Hottest Video Games for Holiday Giving, Part 2
In "Worlds of Warcraft," the heroes of the Horde and Alliance have begun to explore new lands and broken through the Dark Portal to investigate the realms beyond the known world. Will they find friends or foes? What dangers and rewards lie in wait beyond the Dark Portal?
Dec 12, 2006 4:00 AM PT
There may be a shortage of the latest and greatest video game consoles this holiday season, but there is certainly no lack of new games from which to choose.
Part 1 of this two-part series looks at five of the hottest new game titles: "Gears of War," "Guitar Hero II," "Resistance: Fall of Man," "Elite Beat Agents" and the controversial "Bully."
In this installment, we'll take a look at five more games that are sure to thrill: "Okami," "Wii Sports," "The Legend of Zelda: Twilight Princess," "World of Warcraft: Burning Crusade" and "Blue Dragon."
Okami: A Japanese Adventure
If you are still toting a PlayStation 2, you'll want to check out "Okami," which is set in a small Japanese village called "Kamiki," haunted by a legendary monster, Orochi. Orochi puts a curse on the entire region, which turns Kamiki into a veritable hell on Earth, infested with countless monsters.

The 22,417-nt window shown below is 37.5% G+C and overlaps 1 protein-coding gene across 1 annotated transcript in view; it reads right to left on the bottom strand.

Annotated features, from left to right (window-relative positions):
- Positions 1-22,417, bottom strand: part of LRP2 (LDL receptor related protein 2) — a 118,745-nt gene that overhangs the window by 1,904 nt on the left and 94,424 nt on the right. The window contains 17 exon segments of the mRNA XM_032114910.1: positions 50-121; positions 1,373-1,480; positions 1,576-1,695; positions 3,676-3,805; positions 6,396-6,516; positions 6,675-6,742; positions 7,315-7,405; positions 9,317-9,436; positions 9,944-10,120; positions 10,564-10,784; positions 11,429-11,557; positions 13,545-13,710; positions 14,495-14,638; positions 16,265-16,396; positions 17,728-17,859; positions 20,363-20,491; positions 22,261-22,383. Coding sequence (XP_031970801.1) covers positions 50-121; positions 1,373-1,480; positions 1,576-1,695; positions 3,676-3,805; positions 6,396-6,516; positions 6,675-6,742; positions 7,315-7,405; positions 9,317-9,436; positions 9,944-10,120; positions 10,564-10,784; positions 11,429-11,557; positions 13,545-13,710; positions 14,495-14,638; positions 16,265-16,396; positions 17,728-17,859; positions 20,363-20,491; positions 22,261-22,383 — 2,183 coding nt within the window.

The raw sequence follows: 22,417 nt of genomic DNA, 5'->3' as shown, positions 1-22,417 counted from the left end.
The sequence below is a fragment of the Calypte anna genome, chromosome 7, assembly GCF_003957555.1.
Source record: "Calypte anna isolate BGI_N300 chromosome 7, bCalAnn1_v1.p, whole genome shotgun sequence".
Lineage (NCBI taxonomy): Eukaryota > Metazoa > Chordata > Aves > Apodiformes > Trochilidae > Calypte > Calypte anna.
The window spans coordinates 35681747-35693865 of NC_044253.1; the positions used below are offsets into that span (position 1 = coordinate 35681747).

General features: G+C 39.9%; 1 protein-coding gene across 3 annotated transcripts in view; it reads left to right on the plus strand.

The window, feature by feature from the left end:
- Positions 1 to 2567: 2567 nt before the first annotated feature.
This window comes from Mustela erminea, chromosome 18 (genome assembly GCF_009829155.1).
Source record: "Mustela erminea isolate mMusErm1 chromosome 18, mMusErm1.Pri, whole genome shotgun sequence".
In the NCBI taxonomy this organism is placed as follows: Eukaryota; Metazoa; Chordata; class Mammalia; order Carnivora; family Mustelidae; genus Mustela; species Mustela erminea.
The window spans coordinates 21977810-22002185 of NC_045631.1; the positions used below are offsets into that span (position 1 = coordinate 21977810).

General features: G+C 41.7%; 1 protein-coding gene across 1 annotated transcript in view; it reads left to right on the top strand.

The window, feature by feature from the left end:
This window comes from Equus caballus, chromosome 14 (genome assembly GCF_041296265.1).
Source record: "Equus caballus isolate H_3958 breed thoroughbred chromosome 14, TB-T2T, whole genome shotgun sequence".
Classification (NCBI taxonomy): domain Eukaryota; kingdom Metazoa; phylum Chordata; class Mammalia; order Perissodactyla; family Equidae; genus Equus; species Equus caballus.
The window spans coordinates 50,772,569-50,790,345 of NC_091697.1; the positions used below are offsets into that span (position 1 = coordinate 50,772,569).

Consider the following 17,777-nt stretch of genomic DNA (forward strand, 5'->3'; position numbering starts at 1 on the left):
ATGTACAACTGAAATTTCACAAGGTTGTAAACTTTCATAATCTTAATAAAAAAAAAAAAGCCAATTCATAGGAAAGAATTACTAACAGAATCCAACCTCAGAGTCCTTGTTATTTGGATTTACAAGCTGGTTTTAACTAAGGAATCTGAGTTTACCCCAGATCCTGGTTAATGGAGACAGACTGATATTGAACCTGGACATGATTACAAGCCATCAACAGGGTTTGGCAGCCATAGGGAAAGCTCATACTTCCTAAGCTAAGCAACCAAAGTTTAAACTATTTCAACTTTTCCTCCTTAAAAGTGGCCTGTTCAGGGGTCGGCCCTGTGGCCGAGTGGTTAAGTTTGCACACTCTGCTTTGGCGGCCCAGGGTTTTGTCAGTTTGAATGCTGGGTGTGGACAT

However, there is hope: The majestic, wolf-embodied sun god Amaterasu and the mysterious fairy Issun set out on an adventure to exterminate the monsters in this fantasy thriller.
"If you ever wanted to ignore Roger Ebert's take on video games -- [that] they're never going to be art -- then this is the game to remove your preconceptions," David Hodgson, author of popular video game guides for Random House, told the E-Commerce Times.
In the game, which looks "like Japanese traditional watercolor art, you're a wolf who solves puzzles and defeats enemies using sweeping strokes with a giant calligraphy brush. You aren't actually carrying a brush, but you control one with the pad. Fascinating, gripping and incredibly beautiful," Hodgson added.
Designed for Nintendo's new Wii console, "Wii Sports" is making a big splash. You can play tennis, baseball, golf, bowling or boxing using the Wii remote controller, which allows you to mimic the actions of swinging a racket, bat or club; rolling a ball down an alley; or delivering jabs and uppercuts.
You can even use your own self-styled "Mii" caricatures in the game and play them against your friends' "Miis."
"You stand up and play tennis as you would normally. Exercise and fun? Video gamers are entering a brave new world. You should also check out the cute little avatars you can create on the Wii Remote -- or "Wiimote" -- and then take around to your friends' houses to populate into their consoles. That's incredibly cool," said Hodgson.
The Legend of Zelda: Twilight Princess
Also for the Wii console is "The Legend of Zelda: Twilight Princess," which gamers are calling a must-have game for the uber-geek.
When an evil darkness enshrouds the land of Hyrule, a young farm boy named "Link" must awaken the hero -- and the animal -- within. When Link travels to the Twilight Realm, he transforms into a wolf and must scour the land with the help of a mysterious girl named "Midna."